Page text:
- Also Known As:
- needed to precede following dl
- 84 minutes (Uncut)
- Review Format:
- Predominant Genre:
Director James Ward Byrkit
- Outstanding Performances:
- A passing comet has surreral effects on reality for a group of friends at a dinner party.
- Advertising | Aggression | Alienation | Art | Atheism | Black people | Capitalism | Christianity | Civilization | Coming‑of‑age | Compassion | Communism | Corporate Power | Courage | Curative | Curiosity | Destiny | Eastern world | Emotional repression | Empathy | Equality | Erotophobia | Ethnicity | Evolution | Family | Free Speech | Friendship | Genocide | Globalisation | God | Grieving | Guilt | Gynophobia | Humanity | Identity | Individualism | Justice | Loneliness | Love | Loyalty | Mankind | Materialism | Mercy | Narcissism | Nationality | Nature | Nostalgia | Original Sin | Parasitism | Passivity | People Of Color (POC) | Personal | Personal change | Political | Political Correctness | Pornography | Positive Discrimination | Preventive | Propaganda | Rationality | Redemption | Religion | Religious fundamentalism | Republicanism | Role modeling | Sadomasochism | Schizophrenia | Science | Self‑Esteem | Self‑Expression | Sex | Sexism | Sexual Repression | Social class | Society | Snobbery | Solipsism | The State | Stereotyping | Terrorism | Totalitarianism | The West | White culture | White guilt | White people | White privilege | White supremacy
- Similar to:
Would that I were you
As with all White attempts to deny reality and replace it with something more interesting than the everyday, workaday mundanity that is White culture, this movie posits the idea that the thought experiment of Schroedinger’s cat makes some kind of sense; rather than being a dead‑end theory of a world of physics that has simply run out of new and workable ideas.
What is discovered here is that underneath the sans souci White familiarity, there is paranoia, schizophrenia, insecurity and self‑loathing: The belief that talking about life is just as good as living it.
The emotional hesitancy of the characters reflects their inability to understand their experience and to know what to do and, more importantly, what not to do about the essential emptiness of their lives. The fundamental fear here is that one’s friends will either not mature or mature at a different rate than each other and that this will mean loneliness unless each person represses the others and tries to prevent the others from growing‑up and moving‑on.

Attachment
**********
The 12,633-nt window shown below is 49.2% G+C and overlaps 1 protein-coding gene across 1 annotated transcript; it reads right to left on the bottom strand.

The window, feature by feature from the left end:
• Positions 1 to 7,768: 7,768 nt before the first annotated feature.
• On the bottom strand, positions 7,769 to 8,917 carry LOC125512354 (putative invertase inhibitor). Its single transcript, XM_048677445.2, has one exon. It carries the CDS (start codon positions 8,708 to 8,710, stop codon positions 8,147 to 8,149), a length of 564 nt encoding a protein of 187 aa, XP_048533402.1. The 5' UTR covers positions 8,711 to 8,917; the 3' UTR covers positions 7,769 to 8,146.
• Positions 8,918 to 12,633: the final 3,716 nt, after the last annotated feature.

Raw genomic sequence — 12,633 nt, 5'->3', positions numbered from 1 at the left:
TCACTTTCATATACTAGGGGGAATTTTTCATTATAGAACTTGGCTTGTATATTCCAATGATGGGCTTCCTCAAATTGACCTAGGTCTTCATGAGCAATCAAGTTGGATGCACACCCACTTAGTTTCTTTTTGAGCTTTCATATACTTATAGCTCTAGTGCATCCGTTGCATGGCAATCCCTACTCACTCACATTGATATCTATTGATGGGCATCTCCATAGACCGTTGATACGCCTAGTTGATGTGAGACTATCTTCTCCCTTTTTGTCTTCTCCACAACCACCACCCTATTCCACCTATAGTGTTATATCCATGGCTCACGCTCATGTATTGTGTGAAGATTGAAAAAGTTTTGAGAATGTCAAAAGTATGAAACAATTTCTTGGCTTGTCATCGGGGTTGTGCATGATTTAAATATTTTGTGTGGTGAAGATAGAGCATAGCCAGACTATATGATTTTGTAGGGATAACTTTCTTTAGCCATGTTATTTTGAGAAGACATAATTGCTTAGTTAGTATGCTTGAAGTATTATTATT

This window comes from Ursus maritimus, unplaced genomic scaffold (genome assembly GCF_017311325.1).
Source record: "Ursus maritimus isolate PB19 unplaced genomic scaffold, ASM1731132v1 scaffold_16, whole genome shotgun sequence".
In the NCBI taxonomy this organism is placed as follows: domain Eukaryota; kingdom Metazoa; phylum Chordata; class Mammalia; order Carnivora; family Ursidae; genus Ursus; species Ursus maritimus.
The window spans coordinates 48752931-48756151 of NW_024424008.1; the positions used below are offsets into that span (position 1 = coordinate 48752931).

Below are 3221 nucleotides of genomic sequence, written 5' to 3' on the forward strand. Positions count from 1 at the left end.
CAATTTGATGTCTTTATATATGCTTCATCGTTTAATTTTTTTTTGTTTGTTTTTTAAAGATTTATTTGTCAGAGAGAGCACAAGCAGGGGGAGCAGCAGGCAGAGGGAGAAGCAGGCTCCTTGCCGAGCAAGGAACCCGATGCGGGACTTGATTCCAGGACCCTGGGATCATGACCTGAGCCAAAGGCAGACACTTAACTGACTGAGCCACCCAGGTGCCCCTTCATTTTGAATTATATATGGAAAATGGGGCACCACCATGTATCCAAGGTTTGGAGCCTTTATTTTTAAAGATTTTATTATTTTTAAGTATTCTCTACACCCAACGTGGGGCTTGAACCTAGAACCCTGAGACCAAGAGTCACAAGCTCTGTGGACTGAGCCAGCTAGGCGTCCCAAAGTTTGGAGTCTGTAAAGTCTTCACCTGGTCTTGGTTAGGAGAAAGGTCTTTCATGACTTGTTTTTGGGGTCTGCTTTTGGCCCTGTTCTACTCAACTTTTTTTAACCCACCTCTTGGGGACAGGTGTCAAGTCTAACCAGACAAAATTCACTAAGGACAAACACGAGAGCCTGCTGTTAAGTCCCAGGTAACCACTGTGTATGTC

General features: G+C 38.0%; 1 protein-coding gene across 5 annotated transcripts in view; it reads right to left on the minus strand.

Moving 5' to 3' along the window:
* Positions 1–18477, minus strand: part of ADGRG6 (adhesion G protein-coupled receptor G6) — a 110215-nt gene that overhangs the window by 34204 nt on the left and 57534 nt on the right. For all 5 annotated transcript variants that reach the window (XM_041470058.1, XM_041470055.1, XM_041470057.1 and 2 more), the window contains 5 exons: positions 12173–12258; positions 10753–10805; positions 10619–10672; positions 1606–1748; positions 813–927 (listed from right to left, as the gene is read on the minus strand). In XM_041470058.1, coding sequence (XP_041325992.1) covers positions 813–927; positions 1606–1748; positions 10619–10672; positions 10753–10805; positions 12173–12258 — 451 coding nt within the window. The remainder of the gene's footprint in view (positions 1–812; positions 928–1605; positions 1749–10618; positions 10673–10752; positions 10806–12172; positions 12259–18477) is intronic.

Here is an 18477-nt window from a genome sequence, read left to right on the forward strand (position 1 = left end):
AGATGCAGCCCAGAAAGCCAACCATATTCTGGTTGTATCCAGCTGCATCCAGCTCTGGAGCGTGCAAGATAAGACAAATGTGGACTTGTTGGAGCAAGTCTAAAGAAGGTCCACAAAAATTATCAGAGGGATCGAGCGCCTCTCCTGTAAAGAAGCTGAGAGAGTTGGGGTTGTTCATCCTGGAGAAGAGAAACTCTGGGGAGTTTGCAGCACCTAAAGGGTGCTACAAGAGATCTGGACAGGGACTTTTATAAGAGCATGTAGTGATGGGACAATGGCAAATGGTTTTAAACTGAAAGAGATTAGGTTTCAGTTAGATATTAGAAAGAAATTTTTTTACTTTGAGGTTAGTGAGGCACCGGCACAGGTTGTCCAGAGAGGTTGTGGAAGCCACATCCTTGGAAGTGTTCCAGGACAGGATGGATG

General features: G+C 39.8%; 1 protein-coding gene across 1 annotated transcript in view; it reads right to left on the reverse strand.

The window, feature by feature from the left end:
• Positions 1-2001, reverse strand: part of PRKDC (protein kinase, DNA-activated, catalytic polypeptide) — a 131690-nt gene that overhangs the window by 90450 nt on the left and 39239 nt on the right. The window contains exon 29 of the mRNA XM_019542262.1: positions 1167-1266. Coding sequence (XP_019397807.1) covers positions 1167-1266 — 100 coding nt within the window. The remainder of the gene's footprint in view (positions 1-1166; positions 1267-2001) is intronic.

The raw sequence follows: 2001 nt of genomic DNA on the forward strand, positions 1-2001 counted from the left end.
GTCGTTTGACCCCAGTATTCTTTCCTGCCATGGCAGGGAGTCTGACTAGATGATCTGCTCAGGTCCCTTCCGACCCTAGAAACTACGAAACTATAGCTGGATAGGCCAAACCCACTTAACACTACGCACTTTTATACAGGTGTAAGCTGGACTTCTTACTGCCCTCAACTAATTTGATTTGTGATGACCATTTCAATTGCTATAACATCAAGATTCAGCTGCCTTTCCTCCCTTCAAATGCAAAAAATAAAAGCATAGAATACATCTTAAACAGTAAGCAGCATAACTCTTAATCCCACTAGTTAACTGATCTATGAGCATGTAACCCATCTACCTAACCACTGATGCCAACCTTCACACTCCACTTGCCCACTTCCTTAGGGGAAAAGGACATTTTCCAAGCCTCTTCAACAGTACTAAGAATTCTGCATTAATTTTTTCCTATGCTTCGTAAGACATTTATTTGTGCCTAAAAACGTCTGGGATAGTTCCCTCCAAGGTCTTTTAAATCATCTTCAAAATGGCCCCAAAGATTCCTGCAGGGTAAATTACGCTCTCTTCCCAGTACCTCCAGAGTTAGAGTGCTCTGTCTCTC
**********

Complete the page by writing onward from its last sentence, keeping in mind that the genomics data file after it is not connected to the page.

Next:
The characters, here live off each other, rather than with each other; using each other as emotional crutches because they cannot themselves for whom they truly are because they are so busy running away from their true natures. Without any self‑knowledge (subjective reality), one has no yardstick for comparison with other people’s self‑presentation. Without any grasp of objective reality external to oneself, one similarly lacks a yardstick to compare other people’s comments or behavior to. Without a deep‑seated character to express or conceal, this movie becomes more of a horror‑story for Whites (about Whites), than the science‑fiction movie it is claimed to be.
There is, moreover, an odd nosy‑parker tendency among these so‑called friends, allied with a faux‑innocent desire to convince others that everything they say is true; while being surrounded by people who disbelieve one because they are just as prone to telling lies – so think you are just the same as them. The failures’s desire to be someone other than themselves is evident here but, again, is never dramatically explored.
As a character‑study, this movie fails to differentiate its characters, so that they all appear to be facets of a single, energetic Caucasian; bereft of any grounding in objective reality. The movie occupies the same quantum space as its characters; allowing the audience no opportunity to properly reflect on what it is watching, because the film itself possesses no self‑understanding that would make any rational comprehension possible.
Entertaining, but ultimately as thin, meager and as unfulfilling as its characters.